Quarterly Newsletter 2022, Issue 2

Children start their day by singing nursery rhymes and songs in Nepal

Image: Kashish Das Shrestha/USAID


Dear Friends,

We've had a busy quarter and I'm pleased to share with you some highlights of our recent work that cut across the network, including takeaways from the Child Survival Action side event of the 75th World Health Assembly, a discussion on climate change and child health, and the iCCM subgroup hosted roundtable. We also feature a Reimagining Technical Assistance brief presenting the critical shifts; two case studies shared in the Multi-sectoral Approaches to Health discussion series; and of course, updates from all our subgroups.

We look forward to your continued engagement and hope you will join our upcoming events.

Dyness Kasungami, Director of the Child Health Task Force

Two illustrated figures of children dancing

CHILD SURVIVAL ACTION: Roundtable discussion for accelerated progress towards 2030 

On May 23rd, linked to the 75th World Health Assembly, the Minister of Health of Sierra Leone, H.E. Dr. Austin Demby and the Minister of Health of the United Republic of Tanzania, H.E. Ummy Mwalimu, co-hosted a roundtable discussion in collaboration with the Child Health Task Force, Global Financing Facility, PMNCH, Save the Children, UNICEF, USAID, and WHO. Moderated by Minister of State to the President of Senegal, Dr. Awa Marie Coll Seck, the side event sought to secure renewed commitments for investment and action for child survival. Participants included the ministers of health from Chad, Madagascar, Mozambique, Nigeria, and Somalia, as well as global health and development leaders.

Child Survival Action roundtable discussion for accelerated towards 2030 flyer

There is immediate need for urgent evidence-based action in the 54 targeted countries to tackle the unfinished agenda of child survival, to rally governments and partners for more effective coordination and implementation of policies and investments, both human and financial. Only when children first survive will they be able to thrive and reach their full human potential.

Key Takeaways:

  • Inequities are pronounced not only across countries, but often within countries and are further being exacerbated by conflict, climate change, food insecurity, and COVID-19.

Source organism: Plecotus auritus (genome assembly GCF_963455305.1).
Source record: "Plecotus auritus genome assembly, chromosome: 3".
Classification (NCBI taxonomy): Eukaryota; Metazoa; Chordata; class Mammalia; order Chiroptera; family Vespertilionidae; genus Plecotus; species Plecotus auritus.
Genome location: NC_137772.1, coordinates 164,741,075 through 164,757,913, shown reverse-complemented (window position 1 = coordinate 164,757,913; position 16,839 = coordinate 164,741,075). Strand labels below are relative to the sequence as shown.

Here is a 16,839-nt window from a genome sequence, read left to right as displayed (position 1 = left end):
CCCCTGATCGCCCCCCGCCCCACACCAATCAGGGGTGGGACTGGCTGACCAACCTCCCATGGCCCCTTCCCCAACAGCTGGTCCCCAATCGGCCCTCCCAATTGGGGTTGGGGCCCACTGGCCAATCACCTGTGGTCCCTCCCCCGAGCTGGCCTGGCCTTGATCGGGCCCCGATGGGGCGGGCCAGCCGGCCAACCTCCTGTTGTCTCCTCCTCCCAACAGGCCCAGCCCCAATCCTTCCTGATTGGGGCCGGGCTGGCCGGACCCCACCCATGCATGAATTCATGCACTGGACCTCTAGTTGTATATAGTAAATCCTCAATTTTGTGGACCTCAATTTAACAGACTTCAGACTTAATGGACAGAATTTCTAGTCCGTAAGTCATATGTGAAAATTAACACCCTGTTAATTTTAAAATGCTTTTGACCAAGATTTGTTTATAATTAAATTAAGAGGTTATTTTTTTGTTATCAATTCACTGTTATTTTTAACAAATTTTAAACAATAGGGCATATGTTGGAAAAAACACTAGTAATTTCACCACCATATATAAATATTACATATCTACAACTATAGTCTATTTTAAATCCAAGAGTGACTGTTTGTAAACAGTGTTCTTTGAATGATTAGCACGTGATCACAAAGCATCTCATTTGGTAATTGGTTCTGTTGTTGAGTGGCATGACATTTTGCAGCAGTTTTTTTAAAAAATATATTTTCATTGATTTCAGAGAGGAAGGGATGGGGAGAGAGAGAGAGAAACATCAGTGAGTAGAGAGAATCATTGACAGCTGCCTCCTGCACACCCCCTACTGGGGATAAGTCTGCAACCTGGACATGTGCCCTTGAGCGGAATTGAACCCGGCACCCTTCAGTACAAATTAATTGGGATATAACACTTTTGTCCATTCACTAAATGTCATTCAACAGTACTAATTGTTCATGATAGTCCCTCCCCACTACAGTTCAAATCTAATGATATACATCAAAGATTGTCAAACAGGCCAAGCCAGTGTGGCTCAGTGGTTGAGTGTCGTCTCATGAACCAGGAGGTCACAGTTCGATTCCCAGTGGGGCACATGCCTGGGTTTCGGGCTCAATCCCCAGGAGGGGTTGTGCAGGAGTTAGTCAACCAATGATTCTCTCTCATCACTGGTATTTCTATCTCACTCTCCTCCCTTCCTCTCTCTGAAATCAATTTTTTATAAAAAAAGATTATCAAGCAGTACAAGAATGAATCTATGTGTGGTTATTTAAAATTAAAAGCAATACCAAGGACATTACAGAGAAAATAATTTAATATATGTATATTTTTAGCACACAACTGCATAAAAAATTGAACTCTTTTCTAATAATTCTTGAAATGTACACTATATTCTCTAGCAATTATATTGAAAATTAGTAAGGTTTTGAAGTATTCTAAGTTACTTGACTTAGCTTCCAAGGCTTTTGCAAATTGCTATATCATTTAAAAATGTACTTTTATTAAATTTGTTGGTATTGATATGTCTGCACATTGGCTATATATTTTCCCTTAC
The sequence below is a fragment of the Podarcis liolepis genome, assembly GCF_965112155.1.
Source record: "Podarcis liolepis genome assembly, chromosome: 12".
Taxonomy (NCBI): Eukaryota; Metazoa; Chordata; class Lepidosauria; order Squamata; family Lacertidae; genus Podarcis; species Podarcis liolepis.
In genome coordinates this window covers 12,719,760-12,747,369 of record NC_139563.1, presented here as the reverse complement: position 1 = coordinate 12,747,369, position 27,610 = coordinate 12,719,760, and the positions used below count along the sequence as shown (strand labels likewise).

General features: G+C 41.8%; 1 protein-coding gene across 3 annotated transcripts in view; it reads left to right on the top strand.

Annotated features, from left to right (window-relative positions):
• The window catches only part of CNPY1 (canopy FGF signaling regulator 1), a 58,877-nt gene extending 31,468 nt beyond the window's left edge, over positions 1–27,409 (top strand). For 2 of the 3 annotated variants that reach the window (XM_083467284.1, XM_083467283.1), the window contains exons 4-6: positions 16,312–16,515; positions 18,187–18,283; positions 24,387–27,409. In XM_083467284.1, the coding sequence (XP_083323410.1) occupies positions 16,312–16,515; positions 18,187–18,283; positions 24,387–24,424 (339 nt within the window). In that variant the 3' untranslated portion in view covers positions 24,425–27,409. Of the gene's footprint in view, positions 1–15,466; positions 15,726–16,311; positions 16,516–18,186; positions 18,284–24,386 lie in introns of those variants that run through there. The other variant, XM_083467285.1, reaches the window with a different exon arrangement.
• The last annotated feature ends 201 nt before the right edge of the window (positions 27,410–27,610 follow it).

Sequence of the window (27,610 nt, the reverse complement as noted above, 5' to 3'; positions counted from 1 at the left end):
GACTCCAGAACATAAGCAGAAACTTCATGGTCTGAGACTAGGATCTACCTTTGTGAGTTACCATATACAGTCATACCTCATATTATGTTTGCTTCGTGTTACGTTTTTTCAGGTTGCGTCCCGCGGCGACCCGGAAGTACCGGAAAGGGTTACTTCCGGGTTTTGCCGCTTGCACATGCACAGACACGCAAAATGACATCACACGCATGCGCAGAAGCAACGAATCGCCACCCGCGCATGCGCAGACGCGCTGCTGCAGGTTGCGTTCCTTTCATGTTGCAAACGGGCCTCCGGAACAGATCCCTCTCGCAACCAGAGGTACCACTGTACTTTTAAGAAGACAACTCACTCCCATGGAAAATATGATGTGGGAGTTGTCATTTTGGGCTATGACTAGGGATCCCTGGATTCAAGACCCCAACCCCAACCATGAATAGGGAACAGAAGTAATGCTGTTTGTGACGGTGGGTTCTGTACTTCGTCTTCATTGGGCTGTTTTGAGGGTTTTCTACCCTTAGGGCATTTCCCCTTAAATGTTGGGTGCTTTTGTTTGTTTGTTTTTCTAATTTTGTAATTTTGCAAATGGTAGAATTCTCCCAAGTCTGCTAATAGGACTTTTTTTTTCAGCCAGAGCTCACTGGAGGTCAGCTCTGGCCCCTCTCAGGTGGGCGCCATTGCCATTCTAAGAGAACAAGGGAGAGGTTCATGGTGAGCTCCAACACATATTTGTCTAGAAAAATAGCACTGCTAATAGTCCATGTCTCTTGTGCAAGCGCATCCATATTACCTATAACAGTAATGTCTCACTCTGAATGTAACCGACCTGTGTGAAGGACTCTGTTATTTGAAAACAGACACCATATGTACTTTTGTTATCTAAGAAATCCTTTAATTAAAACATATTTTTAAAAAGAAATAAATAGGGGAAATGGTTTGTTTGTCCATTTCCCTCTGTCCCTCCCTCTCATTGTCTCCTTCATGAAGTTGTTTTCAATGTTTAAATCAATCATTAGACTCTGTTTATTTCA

• While there is no one-size-fits-all approach, there are many evidence-based and affordable health care interventions, including immunizations, better nutrition, quality diagnosis, and treatment, that have proven to benefit children. However, there is a knowledge-to-policy gap and fragmentation in implementation.
  • There is a need for:
    • Effective multi-sectoral responses that align with national strategies and plans and bring multi-stakeholders from WASH, nutrition, protection, and health (including immunization, antenatal care, family planning and communicable disease surveillance) together.
    • People-centered and quality primary health care in facilities and communities that is able to provide fair remuneration, training, and skills-building for the community health workforce.
    • An equity-sensitive approach that combines not only domestic financing, external pooled investments, and innovative approaches, but also a commitment to making better use of existing resources.
    • Community engagement in the design and implementation of multi-sectoral responses.
    • Continuous utilization of country system data to focus on vulnerable children and ensure accountability at all levels for change.
  • Identifying communities with high proportions of zero-dose children for immunization is a promising approach that can be used to motivate a multi-sectoral response with primary health care as a key anchor.

To read more about the event and access the recording, all materials are posted on the Task Force website. You can also access the recording of the Task Force members' meeting that shared progress on the initiative.

Two illustrated figures of children dancing


Burden of Climate Change on Children: Addressing climate-related inequities in child health presentation cover. Photo of children looking out the window.

On May 4th, the Task Force hosted a panel discussion on how to accelerate action for children at risk of dying from climate-related health conditions. The panel brought together representatives from WHO, National Institutes of Health, Ministry of Health Madagascar, and USAID-funded Building Healthy Cities’ (BHC) India team. Presenters provided global evidence and framing of the problem and shared lessons on ways to mitigate and address the issue from project implementation and government perspectives.

Participants had the opportunity to discuss different topics in breakout rooms and suggest actions to address them under the Task Force. Topics included 1) climate-related risk factors for the major killers of children under-five; 2) climate risks for children in humanitarian settings and emergencies; 3) climate-related malnutrition and food insecurity; and 4) equity and human rights for children facing climate risks.

The discussion generated the following next steps:

  • BHC will share their multi-sectoral action plan with the Task Force when published.
  • The Secretariat will work with Children’s HeartLink and USAID interest group on a future session focused on heat exposure and birth defects in newborns.
  • UNICEF will connect the Task Force Secretariat with the UN Committee on the Rights of the Child for future collaborations.
  • NIH will work with the Task Force on a session around leveraging mechanisms for funding for climate-related child health projects.
  • The Task Force will consider developing a one-pager with members that shares evidence on climate and child health. 

The event materials, including the recording and presentation slides, can be found here on the website.

Two illustrated figures of children dancing